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Critical Care |

HHV6 Encephalitis as a Cause of Fatal Refractory Status Epilepticus in an Immunocompetent Adult

Aaron Persinger*, MD; Amol Patil, MD; Susanna Von Essen, MD
Chest. 2012;142(4_MeetingAbstracts):339A. doi:10.1378/chest.1388817
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Abstract

SESSION TYPE: Critical Care Student/Resident Case Report Posters II

PRESENTED ON: Tuesday, October 23, 2012 at 01:30 PM - 02:30 PM

INTRODUCTION: Etiologies for Status Epilepticus (SE) are broad, but encephalitis is a unique trigger for refractory SE. We present a case of HHV6 encephalitis in an immunocompetent male who developed severe refractory SE from HHV6B.

CASE PRESENTATION: A previously healthy 21 year old male was admitted with signs of confusion and disorientation. The patient had had a febrile episode with some non-specific cervical lymphadenopathy that resolved with Augmentin. His history was benign, with no falls, trauma, exposures, travels, drug use or previous episodes. After admission, the patient developed status epilepticus that was not controlled with IV Valproate, Phenytoin, Levetiracetam, Lorazepam and Midazolam, and necessitated mechanical ventilation. Extensive CSF testing was negative, except for HHV6-type B PCR positivity. Admission MRI was normal but progressed to bilateral hippocampal enhancement and then hyperintense bihemispheric signal (without laminar necrosis). Clinically, the patient deteriorated in spite of optimal treatment; burst suppression was achieved with IV Pentobarbitol and IV Propofol with heroic doses of IV Midazolam (>100mg/hr), but relapsed when drug therapy was marginally deescalated. Repeat LP showed persistent HHV6B, which was treated with Ganciclovir and later Cidofovir along with IV Methylprednisone. The patient showed signs of vasomotor instability at day 21, in spite of vasopressor support, and at the family’s wishes care was withdrawn.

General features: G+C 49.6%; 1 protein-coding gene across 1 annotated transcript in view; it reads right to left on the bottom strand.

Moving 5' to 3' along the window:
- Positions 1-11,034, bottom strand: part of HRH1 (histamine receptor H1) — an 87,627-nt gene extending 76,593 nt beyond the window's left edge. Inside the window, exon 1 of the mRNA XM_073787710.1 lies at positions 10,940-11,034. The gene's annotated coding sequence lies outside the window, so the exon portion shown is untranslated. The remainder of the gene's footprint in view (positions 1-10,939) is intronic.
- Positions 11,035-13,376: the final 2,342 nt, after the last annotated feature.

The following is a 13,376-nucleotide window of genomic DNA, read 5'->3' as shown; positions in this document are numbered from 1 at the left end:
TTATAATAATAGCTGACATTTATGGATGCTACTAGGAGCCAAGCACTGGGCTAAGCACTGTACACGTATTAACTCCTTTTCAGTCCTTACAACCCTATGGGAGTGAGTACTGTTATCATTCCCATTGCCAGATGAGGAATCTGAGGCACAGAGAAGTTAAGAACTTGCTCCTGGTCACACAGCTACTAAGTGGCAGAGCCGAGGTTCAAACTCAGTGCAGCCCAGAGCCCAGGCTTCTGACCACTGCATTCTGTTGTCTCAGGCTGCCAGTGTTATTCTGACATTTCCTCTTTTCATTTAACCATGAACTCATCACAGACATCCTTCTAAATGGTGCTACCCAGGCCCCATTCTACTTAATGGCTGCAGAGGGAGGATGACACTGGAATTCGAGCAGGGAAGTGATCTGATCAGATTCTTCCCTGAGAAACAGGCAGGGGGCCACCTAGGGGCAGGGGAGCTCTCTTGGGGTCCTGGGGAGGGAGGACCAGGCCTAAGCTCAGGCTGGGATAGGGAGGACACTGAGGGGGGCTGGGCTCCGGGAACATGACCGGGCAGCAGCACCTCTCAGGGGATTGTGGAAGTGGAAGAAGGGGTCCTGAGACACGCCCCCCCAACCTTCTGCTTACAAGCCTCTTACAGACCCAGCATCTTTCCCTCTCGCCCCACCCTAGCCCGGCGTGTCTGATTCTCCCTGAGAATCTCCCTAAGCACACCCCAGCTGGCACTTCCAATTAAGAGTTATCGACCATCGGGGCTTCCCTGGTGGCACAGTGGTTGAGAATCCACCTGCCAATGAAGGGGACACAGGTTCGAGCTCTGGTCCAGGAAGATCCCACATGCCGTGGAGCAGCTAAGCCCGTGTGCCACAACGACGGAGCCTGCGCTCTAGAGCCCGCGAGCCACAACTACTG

DISCUSSION: It has been published that HHV6 has known epileptogenic properties. This virus usually affects young patients with immunosuppression, but recently has been found in immunocompetent adults. The diagnosis is usually made via HHV6 (A/B) lab titers, given the fact that clinical presentation is highly variable. Imaging is not specific for this syndrome but bilateral hippocampal enhancement may offer an early clue to HHV6 encephalitis. Other MRI findings include increased mesial temporal lobe signal and cortical laminar necrosis. The current standards of care in encephalitis/ meningitis do not address the increasing incidence of a highly epileptogenic virus such as HHV6. As the seizures in HHV6 encephalitis are resistant to conventional treatment, a delayed diagnosis frequently leads to an often fatal, refractory SE.

CONCLUSIONS: HHV6 should be sought early in immunocompetent adults with undiagnosed encephalitis and seizures, with Ganciclovir/Cidofovir and Methyprednisone added empirically along with aggressive management of seizures to prevent progression to catastrophic SE.

1) Birnbaum et al. Severe meningoencephalitis caused by human herpesvirus 6 type B in an immunocompetent woman treated with ganciclovir. Clin Infect Dis. 2005 Mar 15;40(6):887-9.

2) Provenzale et al. Extrahippocampal involvement in human herpesvirus 6 encephalitis depicted at MR imaging. Radiology. 2008 Dec;249(3):955-63.

3) Theodore et al. Human herpes virus 6B: a possible role in epilepsy? Epilepsia. 2008 Nov;49(11):1828-37.

DISCLOSURE: The following authors have nothing to disclose: Aaron Persinger, Amol Patil, Susanna Von Essen

No Product/Research Disclosure Information

UNMC, Omaha, NE

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